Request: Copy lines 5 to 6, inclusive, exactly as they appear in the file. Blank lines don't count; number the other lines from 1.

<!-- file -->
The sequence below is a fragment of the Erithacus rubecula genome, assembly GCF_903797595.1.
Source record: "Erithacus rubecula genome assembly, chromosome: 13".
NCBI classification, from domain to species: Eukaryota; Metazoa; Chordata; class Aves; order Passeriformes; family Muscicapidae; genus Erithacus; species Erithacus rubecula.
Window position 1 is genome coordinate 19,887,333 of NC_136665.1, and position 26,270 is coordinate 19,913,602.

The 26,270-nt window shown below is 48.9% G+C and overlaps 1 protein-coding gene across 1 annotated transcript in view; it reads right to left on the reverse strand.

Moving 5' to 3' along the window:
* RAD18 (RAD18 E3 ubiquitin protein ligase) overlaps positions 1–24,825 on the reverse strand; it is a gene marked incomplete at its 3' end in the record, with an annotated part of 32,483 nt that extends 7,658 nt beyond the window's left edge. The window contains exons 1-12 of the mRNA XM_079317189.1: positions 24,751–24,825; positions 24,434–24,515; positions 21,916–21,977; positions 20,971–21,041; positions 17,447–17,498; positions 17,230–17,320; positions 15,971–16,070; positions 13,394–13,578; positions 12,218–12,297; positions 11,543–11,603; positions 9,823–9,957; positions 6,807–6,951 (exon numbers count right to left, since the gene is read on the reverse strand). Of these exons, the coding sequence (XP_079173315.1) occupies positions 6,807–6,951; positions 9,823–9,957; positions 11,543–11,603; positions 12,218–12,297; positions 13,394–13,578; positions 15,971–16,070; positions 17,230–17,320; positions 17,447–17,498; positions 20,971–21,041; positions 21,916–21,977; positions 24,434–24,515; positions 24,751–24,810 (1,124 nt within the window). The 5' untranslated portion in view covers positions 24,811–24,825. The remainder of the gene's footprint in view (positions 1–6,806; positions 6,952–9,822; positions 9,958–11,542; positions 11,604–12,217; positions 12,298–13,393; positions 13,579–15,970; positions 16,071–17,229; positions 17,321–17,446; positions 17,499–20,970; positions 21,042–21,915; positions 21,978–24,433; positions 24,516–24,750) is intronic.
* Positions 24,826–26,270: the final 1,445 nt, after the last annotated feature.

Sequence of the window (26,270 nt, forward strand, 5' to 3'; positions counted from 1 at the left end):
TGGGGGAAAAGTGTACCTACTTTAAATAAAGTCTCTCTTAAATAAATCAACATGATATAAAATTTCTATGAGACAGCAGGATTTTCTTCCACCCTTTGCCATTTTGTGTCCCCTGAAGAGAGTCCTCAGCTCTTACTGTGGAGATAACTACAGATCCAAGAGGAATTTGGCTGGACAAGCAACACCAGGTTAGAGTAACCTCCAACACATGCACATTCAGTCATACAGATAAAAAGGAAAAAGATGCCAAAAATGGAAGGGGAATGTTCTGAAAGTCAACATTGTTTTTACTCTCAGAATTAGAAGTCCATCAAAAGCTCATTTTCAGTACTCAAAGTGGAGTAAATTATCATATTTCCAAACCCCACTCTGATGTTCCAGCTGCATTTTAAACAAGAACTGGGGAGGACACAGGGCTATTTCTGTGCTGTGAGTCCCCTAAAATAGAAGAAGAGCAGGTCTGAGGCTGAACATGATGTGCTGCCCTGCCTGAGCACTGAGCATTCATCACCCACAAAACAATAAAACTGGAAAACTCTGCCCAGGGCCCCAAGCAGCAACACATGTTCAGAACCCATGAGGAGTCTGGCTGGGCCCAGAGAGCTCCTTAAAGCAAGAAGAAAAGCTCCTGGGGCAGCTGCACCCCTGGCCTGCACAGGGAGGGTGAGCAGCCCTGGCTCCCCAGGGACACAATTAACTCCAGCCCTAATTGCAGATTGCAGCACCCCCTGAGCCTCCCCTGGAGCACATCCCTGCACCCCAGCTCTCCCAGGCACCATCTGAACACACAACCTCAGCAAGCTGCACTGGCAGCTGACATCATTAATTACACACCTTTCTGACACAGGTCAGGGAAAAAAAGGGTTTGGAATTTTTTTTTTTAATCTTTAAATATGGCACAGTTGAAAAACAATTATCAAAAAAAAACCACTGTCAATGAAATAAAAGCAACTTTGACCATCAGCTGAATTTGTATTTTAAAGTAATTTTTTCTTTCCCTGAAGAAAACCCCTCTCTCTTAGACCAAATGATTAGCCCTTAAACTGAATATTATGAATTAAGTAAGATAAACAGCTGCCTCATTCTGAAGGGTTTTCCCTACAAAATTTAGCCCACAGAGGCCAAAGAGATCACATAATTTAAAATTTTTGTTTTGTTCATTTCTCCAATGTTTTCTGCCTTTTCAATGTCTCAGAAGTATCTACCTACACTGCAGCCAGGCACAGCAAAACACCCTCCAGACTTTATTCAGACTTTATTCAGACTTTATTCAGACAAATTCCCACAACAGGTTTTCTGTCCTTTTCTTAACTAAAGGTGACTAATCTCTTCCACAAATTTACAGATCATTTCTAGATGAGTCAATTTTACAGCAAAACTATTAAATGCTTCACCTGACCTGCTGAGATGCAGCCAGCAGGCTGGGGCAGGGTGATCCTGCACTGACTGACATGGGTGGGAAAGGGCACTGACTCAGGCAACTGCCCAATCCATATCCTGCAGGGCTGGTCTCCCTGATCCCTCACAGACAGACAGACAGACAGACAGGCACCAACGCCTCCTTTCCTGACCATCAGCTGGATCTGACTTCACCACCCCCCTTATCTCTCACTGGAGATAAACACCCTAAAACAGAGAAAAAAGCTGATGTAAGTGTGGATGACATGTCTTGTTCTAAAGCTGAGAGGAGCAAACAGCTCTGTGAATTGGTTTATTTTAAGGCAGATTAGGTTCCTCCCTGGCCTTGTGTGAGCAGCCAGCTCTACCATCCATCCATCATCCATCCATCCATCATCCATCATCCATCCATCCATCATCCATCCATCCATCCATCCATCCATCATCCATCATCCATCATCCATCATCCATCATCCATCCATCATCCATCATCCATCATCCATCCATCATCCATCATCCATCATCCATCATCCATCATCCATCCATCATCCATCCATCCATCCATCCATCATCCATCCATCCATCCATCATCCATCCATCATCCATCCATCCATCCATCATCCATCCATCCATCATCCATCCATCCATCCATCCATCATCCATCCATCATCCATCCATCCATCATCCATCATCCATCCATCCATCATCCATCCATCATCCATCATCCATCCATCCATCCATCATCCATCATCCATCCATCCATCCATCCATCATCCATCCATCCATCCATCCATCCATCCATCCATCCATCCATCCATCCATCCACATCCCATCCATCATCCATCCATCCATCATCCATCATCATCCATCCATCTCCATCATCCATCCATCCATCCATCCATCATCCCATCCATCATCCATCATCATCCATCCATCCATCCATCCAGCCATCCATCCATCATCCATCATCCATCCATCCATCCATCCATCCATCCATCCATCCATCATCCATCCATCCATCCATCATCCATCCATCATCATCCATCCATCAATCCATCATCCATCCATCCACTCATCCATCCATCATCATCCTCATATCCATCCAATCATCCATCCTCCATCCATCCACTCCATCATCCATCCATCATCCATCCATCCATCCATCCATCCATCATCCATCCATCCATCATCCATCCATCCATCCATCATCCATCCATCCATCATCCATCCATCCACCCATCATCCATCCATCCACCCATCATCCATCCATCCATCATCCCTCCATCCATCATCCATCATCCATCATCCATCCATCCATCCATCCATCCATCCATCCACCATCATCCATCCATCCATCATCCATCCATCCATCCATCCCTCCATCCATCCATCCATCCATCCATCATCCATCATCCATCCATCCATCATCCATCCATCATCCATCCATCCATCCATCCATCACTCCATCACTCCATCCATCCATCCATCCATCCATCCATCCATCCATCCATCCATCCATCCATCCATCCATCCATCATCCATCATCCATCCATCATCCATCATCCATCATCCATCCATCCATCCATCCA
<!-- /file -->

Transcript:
The 26,270-nt window shown below is 48.9% G+C and overlaps 1 protein-coding gene across 1 annotated transcript in view; it reads right to left on the reverse strand.

Moving 5' to 3' along the window: